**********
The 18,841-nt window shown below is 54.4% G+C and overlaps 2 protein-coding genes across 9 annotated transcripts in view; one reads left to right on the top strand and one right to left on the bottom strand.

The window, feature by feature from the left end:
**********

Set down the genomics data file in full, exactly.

The 18,841-nt window shown below is 54.4% G+C and overlaps 2 protein-coding genes across 9 annotated transcripts in view; one reads left to right on the top strand and one right to left on the bottom strand.

The window, feature by feature from the left end: